At 3:45 am on 26 February 2018, a magnitude 7.5 earthquake occurred in Papua New Guinea with an epicentre 30 kilometres south-west of Tari. Over 140 people are known to have died and roads, airfields, schools and health facilities in three provinces were badly damaged. Gas and oil processing plants were also damaged, large mines put out of action and the national economy threatened. Numerous landslides occurred, some of which dammed rivers and buried villages, roads and gardens.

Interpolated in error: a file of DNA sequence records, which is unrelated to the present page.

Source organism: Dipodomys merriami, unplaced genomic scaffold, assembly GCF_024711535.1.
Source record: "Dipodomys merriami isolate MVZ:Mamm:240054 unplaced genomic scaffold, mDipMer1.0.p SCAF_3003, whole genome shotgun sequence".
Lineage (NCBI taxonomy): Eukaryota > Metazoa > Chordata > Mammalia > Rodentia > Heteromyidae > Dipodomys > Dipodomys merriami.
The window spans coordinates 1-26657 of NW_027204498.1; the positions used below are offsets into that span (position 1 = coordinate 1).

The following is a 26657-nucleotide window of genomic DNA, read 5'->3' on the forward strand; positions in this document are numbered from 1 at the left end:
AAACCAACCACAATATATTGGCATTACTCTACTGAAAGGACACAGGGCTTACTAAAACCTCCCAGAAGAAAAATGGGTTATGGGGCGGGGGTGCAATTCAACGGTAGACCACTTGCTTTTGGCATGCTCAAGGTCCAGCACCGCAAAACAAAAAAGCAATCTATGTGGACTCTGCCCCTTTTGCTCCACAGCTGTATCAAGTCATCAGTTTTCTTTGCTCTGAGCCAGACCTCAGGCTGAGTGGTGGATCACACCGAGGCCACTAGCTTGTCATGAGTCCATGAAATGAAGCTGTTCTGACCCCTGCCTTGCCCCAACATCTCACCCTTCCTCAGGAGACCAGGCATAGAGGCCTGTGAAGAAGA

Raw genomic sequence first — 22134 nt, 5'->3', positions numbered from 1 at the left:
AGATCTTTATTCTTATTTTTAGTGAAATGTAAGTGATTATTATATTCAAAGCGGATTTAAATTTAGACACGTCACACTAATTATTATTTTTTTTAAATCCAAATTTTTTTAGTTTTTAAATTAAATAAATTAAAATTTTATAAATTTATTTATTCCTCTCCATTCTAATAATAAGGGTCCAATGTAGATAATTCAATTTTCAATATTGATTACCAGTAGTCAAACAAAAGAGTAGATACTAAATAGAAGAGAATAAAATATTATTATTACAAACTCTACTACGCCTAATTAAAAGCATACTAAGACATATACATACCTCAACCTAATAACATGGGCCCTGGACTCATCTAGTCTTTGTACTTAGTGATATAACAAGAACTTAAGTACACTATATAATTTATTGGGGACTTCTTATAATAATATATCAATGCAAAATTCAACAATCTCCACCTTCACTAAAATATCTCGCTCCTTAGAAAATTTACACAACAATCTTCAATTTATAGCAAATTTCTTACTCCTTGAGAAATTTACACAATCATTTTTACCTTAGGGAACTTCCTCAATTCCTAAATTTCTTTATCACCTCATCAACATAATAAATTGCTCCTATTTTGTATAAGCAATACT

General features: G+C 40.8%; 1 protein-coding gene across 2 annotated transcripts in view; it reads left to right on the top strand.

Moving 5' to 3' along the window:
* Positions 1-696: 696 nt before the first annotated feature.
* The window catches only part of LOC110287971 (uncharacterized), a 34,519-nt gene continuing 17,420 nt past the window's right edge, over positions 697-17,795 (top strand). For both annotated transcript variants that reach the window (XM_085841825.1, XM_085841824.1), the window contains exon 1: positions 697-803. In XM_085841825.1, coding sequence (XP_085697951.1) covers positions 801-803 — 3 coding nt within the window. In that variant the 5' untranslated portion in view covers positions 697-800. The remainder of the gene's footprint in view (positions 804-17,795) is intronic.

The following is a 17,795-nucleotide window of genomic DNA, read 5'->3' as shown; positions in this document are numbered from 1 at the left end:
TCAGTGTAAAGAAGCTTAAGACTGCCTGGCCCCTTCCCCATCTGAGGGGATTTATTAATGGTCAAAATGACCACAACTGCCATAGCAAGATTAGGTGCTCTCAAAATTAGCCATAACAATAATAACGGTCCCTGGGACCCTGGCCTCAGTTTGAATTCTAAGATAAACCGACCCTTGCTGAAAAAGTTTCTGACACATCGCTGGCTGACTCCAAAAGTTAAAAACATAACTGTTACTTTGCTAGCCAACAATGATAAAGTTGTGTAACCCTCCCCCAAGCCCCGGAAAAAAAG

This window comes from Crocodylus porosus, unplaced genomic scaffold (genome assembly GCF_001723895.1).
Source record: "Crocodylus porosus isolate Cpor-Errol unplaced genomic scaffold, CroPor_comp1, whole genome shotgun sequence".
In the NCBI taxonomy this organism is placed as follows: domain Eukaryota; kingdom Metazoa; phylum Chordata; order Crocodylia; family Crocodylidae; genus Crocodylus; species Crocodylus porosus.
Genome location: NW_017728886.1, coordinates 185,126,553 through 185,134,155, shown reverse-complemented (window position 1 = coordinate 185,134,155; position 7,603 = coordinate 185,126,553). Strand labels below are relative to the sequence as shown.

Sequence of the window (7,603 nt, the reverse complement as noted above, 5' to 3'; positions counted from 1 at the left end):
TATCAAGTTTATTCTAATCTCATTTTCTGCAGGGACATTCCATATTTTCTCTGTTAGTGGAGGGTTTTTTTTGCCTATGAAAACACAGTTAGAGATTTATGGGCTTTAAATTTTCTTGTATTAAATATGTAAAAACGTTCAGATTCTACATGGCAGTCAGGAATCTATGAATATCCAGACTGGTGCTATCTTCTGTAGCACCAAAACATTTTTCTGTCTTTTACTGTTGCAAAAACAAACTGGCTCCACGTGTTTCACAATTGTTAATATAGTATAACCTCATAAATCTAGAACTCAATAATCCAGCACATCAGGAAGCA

This In Brief considers whether anything could have been done beforehand to reduce the impact of this event, and whether anything can be done now to reduce the impact of future events.